It would be easy to offer up apocalyptic conclusions about the millennials choosing watered down, on-line acquaintances, over wonderfully and painfully flawed “real life” ones. And to the cumulative effect of less physical touch. But I’m going to resist that because their intense aversion to risk didn’t arise in a vacuum.

I suspect something was amiss in the way my peers and I raised our millennial children. Maybe we gave into our fears about their safety and were too overprotective. Maybe we didn’t model as well as we could have what we know. That life is sweeter as a result of intimate friendships even when they provide tremendous joy one day and heartbreak the next.

Are Women Smarter Then Men?

The seven minute video story at the bottom, about a group of friends in Chile, is a true joy. Do yourself a favor and start your week with it. How wonderful that these women have been friends for six decades. And I love their quirky personalities and exquisite taste in baked goods. Best of all, the beautiful “punchline” at the very end.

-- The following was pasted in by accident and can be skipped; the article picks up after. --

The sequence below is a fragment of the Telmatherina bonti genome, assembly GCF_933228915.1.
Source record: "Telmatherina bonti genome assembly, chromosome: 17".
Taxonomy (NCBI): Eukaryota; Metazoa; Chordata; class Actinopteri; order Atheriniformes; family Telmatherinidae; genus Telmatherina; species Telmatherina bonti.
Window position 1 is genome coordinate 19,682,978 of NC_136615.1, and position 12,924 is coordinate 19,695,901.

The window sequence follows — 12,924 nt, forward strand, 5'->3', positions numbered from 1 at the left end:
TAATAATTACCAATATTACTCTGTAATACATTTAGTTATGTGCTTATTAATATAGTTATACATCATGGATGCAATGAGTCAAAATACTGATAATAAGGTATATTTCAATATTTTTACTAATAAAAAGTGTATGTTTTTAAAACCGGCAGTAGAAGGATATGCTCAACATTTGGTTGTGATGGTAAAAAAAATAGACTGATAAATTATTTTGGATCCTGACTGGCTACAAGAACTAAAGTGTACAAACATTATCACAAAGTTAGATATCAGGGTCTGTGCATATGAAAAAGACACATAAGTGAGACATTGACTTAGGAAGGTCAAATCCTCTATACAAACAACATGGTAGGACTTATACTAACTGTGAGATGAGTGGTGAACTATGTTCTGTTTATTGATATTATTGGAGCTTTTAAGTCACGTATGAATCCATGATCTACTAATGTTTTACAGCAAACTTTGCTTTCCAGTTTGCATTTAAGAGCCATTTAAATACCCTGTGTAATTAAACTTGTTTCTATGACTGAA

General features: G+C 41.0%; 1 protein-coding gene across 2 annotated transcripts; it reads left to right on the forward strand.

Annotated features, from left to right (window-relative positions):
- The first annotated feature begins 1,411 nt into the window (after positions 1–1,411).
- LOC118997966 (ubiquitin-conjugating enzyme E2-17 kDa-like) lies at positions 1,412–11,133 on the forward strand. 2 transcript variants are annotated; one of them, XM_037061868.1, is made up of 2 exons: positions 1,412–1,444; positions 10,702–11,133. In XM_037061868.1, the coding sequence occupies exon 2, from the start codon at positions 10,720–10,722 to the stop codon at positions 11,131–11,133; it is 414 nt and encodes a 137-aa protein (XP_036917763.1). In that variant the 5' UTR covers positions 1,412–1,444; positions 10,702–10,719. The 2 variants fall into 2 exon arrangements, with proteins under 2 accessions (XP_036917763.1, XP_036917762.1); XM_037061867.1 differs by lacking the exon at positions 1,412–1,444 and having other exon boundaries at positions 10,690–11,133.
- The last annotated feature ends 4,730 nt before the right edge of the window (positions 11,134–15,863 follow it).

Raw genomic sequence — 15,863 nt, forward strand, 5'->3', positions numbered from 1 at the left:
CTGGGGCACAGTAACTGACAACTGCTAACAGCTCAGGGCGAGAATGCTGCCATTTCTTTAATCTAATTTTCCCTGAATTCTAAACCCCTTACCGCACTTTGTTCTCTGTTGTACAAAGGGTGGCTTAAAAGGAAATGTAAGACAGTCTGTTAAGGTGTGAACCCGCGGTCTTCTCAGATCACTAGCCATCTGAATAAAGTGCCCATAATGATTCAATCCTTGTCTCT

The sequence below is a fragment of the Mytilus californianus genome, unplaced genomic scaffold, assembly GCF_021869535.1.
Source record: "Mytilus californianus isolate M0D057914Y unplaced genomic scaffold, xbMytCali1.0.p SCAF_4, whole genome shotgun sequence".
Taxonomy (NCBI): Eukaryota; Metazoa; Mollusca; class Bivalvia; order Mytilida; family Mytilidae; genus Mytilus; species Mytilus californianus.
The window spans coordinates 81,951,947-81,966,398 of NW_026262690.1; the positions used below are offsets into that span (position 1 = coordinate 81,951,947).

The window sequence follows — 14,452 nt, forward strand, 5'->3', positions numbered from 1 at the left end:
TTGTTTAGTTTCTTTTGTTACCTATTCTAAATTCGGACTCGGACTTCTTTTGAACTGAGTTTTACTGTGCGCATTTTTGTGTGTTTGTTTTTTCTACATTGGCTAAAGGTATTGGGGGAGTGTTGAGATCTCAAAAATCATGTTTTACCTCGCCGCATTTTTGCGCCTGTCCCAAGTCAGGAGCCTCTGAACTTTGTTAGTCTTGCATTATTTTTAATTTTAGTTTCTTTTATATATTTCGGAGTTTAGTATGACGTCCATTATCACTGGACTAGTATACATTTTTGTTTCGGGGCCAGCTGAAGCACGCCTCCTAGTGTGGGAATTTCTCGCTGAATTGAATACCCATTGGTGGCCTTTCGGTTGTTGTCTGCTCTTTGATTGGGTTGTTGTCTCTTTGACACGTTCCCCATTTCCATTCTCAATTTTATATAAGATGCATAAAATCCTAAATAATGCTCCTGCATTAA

The Good Wife has had a similar group of close friends for close to two decades. To the Chileans, the Olympia Coffee Klatchers are mere pups.

For decades, in Ybor City, FL, Mother Dear has spent almost every Saturday morning enjoying Cuban coffee and cheese bread with the same girlfriends.

Big Sissy has been walking her Northwest Indiana ‘hood with the same few girlfriends for decades.

Increasingly, positive psychologists are telling us what we already instinctively know. Life is most meaningful when lived in community.

In fairness, some men make time for one another. My closest friend at work has helped lead a raucous book club in Tacoma, WA for the last 20-30 years. Of course, when Oprah learned about “Gower”, they were invited onto her show. And Older SoCal Bro gathers for coffee with a few male friends most Saturdays. And I run with the same group of male misfits a few times a week. We’ve had women members, but we’re so uncouth, they don’t last long.

Despite some evidence of male bonding, I can’t help but conclude women are more intentional, and therefore smarter, about investing in friendships. Why is that?

Hey Beginning Teachers, Don’t Do This